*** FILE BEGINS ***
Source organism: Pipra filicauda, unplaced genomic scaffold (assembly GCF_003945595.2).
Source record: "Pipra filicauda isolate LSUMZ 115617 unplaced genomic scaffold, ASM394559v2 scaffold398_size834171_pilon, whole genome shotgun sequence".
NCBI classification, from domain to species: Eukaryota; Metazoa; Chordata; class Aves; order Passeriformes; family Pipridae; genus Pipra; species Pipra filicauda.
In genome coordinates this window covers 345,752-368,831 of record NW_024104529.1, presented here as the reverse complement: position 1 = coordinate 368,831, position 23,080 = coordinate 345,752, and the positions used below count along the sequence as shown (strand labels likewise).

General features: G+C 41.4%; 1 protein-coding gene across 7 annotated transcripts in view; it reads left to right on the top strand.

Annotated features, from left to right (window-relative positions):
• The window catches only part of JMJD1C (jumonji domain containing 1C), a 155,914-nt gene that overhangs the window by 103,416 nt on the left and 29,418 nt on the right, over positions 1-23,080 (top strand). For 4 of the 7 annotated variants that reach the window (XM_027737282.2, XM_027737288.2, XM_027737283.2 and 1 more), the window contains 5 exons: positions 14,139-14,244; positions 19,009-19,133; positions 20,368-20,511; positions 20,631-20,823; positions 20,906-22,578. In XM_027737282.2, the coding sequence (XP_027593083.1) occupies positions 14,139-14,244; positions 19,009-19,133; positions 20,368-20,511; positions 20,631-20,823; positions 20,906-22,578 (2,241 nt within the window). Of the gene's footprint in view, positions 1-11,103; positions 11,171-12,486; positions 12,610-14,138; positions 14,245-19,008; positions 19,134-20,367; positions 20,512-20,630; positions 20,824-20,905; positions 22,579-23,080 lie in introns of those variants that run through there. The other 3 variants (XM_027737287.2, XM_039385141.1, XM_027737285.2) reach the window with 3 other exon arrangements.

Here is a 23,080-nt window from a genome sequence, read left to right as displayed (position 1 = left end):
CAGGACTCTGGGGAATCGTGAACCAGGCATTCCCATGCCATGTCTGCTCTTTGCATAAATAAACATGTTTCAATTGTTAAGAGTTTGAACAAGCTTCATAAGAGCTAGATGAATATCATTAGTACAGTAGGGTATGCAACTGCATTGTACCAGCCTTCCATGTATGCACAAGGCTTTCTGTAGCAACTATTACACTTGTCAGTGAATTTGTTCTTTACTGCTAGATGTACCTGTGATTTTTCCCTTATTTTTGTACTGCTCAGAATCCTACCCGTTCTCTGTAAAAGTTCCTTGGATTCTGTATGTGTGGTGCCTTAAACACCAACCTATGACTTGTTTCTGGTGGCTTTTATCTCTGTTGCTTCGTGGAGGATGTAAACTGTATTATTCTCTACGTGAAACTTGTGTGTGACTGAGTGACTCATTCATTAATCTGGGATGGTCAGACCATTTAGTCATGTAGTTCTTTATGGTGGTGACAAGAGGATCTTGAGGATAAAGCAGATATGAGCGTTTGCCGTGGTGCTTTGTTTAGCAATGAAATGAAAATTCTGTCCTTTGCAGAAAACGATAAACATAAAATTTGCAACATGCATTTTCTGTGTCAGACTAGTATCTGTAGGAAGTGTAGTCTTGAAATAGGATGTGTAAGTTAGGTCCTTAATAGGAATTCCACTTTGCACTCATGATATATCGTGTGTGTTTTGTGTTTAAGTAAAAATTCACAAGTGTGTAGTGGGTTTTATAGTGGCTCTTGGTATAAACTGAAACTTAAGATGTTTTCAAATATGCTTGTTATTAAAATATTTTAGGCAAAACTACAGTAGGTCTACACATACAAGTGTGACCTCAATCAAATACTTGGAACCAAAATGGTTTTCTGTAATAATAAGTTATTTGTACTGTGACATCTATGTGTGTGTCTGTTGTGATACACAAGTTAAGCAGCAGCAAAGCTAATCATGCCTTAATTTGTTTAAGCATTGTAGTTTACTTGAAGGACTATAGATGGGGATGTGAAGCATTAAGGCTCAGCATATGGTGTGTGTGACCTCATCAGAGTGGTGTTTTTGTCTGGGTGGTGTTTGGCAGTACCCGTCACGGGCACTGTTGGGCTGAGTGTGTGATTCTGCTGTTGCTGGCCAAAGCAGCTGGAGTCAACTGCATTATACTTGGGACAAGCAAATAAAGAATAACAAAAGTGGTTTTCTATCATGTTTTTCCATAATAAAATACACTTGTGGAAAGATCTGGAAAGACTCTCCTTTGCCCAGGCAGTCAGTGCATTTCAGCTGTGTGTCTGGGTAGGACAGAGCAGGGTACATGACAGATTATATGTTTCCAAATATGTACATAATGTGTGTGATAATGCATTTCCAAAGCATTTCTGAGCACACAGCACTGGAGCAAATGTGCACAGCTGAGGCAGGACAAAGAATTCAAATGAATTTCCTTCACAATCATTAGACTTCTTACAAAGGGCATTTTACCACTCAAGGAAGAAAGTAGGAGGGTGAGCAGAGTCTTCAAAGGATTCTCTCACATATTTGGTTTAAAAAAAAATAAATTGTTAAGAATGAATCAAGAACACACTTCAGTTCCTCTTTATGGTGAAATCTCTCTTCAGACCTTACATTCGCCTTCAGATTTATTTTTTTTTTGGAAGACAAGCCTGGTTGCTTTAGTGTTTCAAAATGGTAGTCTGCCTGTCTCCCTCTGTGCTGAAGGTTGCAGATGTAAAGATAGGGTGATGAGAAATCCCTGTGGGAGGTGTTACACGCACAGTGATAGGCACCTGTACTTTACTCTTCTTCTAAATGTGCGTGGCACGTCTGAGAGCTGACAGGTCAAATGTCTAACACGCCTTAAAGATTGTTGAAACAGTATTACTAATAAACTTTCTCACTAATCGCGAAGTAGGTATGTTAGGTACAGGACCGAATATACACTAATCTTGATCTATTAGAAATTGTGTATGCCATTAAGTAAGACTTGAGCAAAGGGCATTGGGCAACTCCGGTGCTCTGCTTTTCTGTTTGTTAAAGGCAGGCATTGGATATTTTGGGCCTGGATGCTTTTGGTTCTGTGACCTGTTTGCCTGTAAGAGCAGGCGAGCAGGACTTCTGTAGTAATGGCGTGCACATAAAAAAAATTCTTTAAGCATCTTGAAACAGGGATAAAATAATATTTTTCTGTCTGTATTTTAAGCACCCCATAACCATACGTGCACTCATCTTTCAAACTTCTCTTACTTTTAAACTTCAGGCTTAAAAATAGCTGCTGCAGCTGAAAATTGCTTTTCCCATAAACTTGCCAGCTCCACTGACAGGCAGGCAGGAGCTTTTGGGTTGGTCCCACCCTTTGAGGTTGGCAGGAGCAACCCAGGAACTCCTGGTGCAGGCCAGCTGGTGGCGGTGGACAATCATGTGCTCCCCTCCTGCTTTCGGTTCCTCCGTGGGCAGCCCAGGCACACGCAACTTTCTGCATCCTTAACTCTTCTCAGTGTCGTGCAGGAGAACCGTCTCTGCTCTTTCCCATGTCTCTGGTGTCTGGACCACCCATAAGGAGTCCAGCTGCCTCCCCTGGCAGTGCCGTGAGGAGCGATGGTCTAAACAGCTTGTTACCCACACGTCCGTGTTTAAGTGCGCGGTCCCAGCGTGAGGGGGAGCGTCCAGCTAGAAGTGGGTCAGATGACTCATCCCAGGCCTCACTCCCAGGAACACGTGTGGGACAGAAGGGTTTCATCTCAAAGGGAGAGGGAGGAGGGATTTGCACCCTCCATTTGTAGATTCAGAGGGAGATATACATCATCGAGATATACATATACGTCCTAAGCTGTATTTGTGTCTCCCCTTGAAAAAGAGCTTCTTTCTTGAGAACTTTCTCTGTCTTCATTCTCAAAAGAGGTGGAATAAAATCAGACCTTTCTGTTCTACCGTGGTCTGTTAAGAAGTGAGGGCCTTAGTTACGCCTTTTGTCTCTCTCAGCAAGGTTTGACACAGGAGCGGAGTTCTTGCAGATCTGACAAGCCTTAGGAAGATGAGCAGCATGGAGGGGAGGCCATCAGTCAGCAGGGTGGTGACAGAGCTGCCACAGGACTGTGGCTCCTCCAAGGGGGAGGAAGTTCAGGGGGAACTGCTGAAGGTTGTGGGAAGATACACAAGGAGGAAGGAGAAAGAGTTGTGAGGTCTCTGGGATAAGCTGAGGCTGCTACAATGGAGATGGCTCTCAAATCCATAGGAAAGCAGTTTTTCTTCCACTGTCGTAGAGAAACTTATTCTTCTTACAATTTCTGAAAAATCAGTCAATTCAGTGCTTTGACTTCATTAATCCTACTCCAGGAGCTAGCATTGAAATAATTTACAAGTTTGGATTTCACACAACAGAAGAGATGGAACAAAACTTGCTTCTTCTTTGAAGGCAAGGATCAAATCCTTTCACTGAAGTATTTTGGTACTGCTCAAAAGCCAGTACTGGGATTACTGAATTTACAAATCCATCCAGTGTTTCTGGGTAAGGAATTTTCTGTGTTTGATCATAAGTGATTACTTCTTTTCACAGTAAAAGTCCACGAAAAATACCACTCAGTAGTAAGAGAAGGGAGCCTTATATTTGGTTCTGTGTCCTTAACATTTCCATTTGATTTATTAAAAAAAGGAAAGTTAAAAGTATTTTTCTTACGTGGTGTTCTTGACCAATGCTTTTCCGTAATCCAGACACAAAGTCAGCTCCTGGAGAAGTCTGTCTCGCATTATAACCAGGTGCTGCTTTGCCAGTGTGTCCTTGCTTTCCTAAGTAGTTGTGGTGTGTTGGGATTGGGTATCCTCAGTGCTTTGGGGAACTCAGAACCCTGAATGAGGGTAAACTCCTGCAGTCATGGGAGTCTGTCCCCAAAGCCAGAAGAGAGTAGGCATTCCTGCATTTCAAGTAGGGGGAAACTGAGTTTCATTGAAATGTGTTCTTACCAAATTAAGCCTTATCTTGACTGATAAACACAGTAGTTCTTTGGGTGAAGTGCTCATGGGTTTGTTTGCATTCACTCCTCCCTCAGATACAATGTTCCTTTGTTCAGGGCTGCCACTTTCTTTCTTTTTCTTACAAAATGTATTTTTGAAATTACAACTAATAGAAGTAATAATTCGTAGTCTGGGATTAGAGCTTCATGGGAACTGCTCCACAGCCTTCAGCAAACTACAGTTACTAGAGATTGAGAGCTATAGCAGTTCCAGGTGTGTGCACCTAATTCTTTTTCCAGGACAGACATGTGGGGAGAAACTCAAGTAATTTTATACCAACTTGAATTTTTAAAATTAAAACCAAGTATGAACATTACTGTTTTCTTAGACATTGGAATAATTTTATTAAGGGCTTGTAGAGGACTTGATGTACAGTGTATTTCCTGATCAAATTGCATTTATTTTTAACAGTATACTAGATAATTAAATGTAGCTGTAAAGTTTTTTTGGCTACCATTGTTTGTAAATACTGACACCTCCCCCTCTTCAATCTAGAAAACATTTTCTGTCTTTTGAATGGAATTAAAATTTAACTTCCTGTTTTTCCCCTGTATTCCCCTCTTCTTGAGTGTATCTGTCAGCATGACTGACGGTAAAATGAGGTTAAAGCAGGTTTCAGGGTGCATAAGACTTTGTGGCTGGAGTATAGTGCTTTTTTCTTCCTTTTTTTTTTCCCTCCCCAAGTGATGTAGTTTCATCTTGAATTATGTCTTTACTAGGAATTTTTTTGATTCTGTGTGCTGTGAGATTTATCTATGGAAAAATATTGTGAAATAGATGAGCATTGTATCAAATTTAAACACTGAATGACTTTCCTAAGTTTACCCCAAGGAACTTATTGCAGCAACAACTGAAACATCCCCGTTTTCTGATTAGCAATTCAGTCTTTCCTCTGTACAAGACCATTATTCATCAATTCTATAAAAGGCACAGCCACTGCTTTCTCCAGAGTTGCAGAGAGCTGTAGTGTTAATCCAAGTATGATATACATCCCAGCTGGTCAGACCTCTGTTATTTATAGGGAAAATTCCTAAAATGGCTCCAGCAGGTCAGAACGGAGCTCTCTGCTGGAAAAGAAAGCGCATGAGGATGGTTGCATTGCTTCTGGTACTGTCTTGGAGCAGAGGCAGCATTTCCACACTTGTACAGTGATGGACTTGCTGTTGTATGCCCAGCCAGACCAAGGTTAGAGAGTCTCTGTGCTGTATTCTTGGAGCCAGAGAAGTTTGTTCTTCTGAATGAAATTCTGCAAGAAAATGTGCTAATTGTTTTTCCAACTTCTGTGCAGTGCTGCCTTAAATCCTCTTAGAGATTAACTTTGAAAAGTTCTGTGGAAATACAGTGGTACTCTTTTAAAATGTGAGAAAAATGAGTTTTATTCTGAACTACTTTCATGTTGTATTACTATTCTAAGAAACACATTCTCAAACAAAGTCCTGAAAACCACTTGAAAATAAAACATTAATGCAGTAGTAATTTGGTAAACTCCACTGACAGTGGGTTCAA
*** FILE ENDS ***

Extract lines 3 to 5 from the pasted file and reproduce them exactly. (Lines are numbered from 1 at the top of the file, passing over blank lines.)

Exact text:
NCBI classification, from domain to species: Eukaryota; Metazoa; Chordata; class Aves; order Passeriformes; family Pipridae; genus Pipra; species Pipra filicauda.
In genome coordinates this window covers 345,752-368,831 of record NW_024104529.1, presented here as the reverse complement: position 1 = coordinate 368,831, position 23,080 = coordinate 345,752, and the positions used below count along the sequence as shown (strand labels likewise).

General features: G+C 41.4%; 1 protein-coding gene across 7 annotated transcripts in view; it reads left to right on the top strand.